22. […] Prompted by NaPoWriMo, day 18. And here’s something fun: I am the featured poet/blog today, for yesterday‘s NaPo […]

  23. […] napowrimo.net prompt is to write a poem ‘that incorporates “the sound of home.” Think back to your childhood, and […]

  24. Mar Claudrin says:

    Mine ended up quite melancholic. But at least there’s swifts in it :) xx

    http://notesfromabinbag.blogspot.co.uk/2016/04/the-departure-of-swifts_18.html

  25. This prompt did not bring much to mind, so, after using up the four things I was able to remember, my poem takes a random turn to settle on a childhood recollection.

    https://ordinaryaveragethoughts.wordpress.com/2016/04/18/national-poetry-writing-month-day-18/

  26. […] 18 NaPoWriMo and linking with Real […]

  27. Angie says:

    the voice of my lovely Midwest parents in: My Folks Call

    https://angieinspired.wordpress.com/2016/04/18/my-folks-call/

  28. Vin says:

    Time for Memories! Great prompt..

    Since my mother tongue is not English, and since I don’t know to write in my mother tongue :( I decided to go with the sounds of childhood.

    I tried to focus on the many sounds which formed part of my childhood, and came up with something which described a typical day of my life then.

    http://vinlitevin.com/maybe-poetry/echoes-of-childhood/

  29. David Ellis says:

    I used the prompt and spoke about the sounds of the eighties in my household, which were mostly from films, music and the sweets hitting tubs that we bought from the local post office :)

    https://toofulltowrite.com/2016/04/18/napowrimo-day-18-synthesizing-the-sound-of-the-eighties-by-david-ellis/

  30. Y’all says:

    […] Day 18’s challenge is to write a poem that incorporates “the sound of home.” […]

  31. https://inkdropblog.wordpress.com/2016/04/18/sounds-of-home/

    An overflow of childhood memories – you’ve brought this humble little poet back to the 1980s boys and girls!

  32. I’m off-prompt again today, instead writing a quadrille for dVerse Poets Pub.

    https://lindakruschke.wordpress.com/2016/04/18/universally-unique/

  33. […] The sound of home – Day Eighteen Prompt […]

  34. […] zuerst auf Englisch die besseren Worte gekommen, aber ein Beitrag über den Klang von Daheim (siehe NaPoWriMo.net) muss einfach auf Deutsch sein. Schließlich kam Englisch erst irgendwann in der Mitte meiner […]

  35. Vijaya says:

    This is getting harder by the day!
    Here’s mine (and I enjoyed writing it, and will continue to tweak it):

    https://magicsurrealist2013.me/2016/04/18/the-sounds-and-words-of-home/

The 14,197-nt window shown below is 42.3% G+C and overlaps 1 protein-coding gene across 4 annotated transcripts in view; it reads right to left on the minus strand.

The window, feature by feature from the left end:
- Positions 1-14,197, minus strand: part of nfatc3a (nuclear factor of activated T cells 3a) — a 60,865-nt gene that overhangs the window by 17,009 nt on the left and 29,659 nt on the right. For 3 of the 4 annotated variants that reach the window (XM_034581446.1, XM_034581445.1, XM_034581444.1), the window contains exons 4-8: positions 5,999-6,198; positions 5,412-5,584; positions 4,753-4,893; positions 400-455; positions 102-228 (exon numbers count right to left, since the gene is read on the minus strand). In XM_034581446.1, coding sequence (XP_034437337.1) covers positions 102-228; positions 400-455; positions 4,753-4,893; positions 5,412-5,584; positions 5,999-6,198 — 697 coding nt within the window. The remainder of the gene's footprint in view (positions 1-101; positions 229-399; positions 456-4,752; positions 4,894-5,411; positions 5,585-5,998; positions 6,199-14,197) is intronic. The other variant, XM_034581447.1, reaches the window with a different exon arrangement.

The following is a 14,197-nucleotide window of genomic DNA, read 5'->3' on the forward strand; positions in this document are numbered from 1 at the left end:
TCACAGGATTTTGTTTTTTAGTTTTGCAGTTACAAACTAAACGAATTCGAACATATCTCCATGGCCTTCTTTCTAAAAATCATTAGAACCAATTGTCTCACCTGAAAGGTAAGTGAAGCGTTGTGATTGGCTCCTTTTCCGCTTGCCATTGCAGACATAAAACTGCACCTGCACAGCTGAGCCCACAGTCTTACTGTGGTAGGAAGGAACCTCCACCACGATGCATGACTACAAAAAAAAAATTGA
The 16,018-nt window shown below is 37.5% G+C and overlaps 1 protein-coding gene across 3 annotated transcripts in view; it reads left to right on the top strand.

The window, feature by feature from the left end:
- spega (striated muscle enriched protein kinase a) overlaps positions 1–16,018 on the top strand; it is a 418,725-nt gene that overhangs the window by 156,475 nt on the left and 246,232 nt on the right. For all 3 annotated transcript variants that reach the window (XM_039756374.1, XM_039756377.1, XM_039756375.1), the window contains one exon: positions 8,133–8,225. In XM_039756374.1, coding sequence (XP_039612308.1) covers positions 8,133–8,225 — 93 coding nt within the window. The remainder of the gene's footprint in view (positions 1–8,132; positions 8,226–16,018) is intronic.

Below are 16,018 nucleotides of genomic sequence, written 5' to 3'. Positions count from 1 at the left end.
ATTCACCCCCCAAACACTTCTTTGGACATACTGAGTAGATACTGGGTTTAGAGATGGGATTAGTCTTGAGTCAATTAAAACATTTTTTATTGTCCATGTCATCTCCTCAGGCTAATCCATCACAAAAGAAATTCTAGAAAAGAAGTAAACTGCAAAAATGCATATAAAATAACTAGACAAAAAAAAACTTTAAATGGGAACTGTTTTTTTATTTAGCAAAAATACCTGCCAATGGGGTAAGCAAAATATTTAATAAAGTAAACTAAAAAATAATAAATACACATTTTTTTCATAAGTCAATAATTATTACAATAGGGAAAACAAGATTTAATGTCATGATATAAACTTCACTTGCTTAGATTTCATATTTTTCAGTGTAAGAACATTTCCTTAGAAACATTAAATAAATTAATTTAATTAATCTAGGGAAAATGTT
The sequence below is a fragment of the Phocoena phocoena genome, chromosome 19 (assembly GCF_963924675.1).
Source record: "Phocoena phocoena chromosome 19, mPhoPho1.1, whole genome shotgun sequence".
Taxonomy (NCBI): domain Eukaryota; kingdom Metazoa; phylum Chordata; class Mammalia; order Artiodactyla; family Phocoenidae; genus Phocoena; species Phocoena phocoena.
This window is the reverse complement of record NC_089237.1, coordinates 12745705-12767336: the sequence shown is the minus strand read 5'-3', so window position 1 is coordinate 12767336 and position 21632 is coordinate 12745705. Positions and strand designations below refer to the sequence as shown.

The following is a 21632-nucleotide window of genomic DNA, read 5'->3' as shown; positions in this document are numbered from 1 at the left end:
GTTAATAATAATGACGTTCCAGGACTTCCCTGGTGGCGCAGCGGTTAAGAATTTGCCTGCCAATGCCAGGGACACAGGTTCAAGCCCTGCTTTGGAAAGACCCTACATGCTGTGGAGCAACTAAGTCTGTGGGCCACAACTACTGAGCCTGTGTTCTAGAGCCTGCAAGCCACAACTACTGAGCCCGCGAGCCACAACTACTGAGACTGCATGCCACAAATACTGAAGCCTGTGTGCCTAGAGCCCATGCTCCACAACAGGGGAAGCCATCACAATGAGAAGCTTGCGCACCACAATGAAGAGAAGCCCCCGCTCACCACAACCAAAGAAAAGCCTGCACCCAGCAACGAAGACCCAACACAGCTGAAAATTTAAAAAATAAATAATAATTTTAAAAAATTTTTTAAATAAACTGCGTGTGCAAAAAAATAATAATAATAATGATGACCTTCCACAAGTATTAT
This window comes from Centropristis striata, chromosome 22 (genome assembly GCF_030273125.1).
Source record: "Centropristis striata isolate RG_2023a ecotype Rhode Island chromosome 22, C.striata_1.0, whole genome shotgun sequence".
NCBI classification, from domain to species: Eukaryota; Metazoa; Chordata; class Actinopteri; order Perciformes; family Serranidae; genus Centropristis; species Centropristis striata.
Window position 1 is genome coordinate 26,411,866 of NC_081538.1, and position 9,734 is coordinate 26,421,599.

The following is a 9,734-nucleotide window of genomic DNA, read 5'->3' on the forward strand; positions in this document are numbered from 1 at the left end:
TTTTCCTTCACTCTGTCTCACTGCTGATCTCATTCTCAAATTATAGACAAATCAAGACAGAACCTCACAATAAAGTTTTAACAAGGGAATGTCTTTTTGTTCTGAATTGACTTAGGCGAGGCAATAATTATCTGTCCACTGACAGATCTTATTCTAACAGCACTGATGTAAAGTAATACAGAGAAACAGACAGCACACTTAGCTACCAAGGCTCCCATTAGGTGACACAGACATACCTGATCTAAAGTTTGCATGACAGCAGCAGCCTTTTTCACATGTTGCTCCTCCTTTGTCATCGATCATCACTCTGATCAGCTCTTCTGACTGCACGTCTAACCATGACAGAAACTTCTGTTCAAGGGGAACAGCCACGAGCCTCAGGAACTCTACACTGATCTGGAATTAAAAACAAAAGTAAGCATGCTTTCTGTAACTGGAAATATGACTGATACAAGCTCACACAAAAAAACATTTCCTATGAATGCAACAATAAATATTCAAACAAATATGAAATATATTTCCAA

Dreamer of Dreams

  36. […] Another nice poetry prompt today to do with “sound of home”.  Yesterday was all about sound: I spent the afternoon storytelling with the lovely Manchester Children’s Book Festival team in their story tent. (Hence why the haiku, it was a wonderful afternoon but I was quite tired by the time I got home!) […]

  37. Eric erb says:

    This didn’t turn out like I intended at all! Great prompt, thanks. https://erbiage.wordpress.com/2016/04/18/sounds-like-home/

  38. Lori Gomez says:

    Today is my mother’s birthday but her language was all owl screeches and dog bites, so I wrote about my grandmother instead. She was the one who raised me as long as she could, and I felt like writing something sweet, instead of bitchy. :D

    Cheers, all!

    https://ccthinks.wordpress.com/2016/04/18/abuelita-at-lauds-napowrimo-day-18/

  39. Somedays it’s hard to stay inside, no matter the reason

    I could have sat outside in the sunshine •
    with my moleskine and pencil and pen

    http://www.quiltr.com/?p=14142

  40. Tori says:

    Here is my offering – I used the prompt to take me back in time to my home town.

    https://torichatfield.wordpress.com/2016/04/18/napowrimo-2016-no-18-talking-chesterfield/

  41. […] NaPoWriMo day 18, where the prompt was to travel back and recall the language of home. This was, so far, the hardest […]

  42. Oloriel says:

    https://olorielmoonshadow.wordpress.com/2016/04/19/anamnesis/

    Hardest prompt for me to stay on prompt, I hope it is ok that I take them in as I can :)

  43. Today’s poem is a twist on an old Serbian fairy tale, which I love. Here’s my poem: http://natasa-summerblues.blogspot.rs/2016/04/the-unhappy-ending.html and here’s the (beautifully translated)fairy tale: http://de-construct.net/e-zine/?p=8007

  44. […] NaPoWriMo prompt was a challenge to capture “the sound of home,” which in my family would be the South. […]

  45. Katie Staten says:

    https://krstaten.wordpress.com/2016/04/18/napowrimo-18/

    Today’s was fun to write. When I think of the “sounds” of my hometown, I think of how eerily quiet it was in a small town in the middle of nowhere when I used to sneak out at 2am as a teenager, so that’s what this one is about.

  46. […] Day 18 of NaPoWriMo 2016. Prompt was to write about sounds of childhood. Light blogging day today, so couldn’t come up […]

  47. […] Today’s prompt invites us to go back in time and remember the sounds of home–particular sayings that we no […]

  48. J Luukkonen says:

    On prompt, but not really. We have a way of speaking where I am from, but everything sounded wrong when it got translated to paper.

    So instead:
    “The Sounds of Home”
    http://jluukkonenpoetry.tumblr.com/post/143044269512/the-sounds-of-home

  49. “Sounds of My Childhood”–Tanka poem–https://leonaslines.com/2016/04/18/sounds-of-my-childhood/

  50. […] prompt  was to write a poem based on the language of home. I’ve combined some words I made up in […]

  51. […] for Day 18 of the National/Global Poetry Writing Challenge 2016 – to write a poem that incorporates “the sound of […]

  52. […] Day 18 of NaPoWriMo. Prompt: Write a poem that incorporates the “sound of home”.  […]

  53. […] Day 18: Today, I’d like to challenge you to write a poem that incorporates “the sound of home.” Think back to your childhood, and the figures of speech and particular ways of talking that the people around you used, and which you may not hear anymore. Coax your ear and your voice backwards, and write a poem that speaks the language of home, and not the language of adulthood, office, or work. Happy writing! […]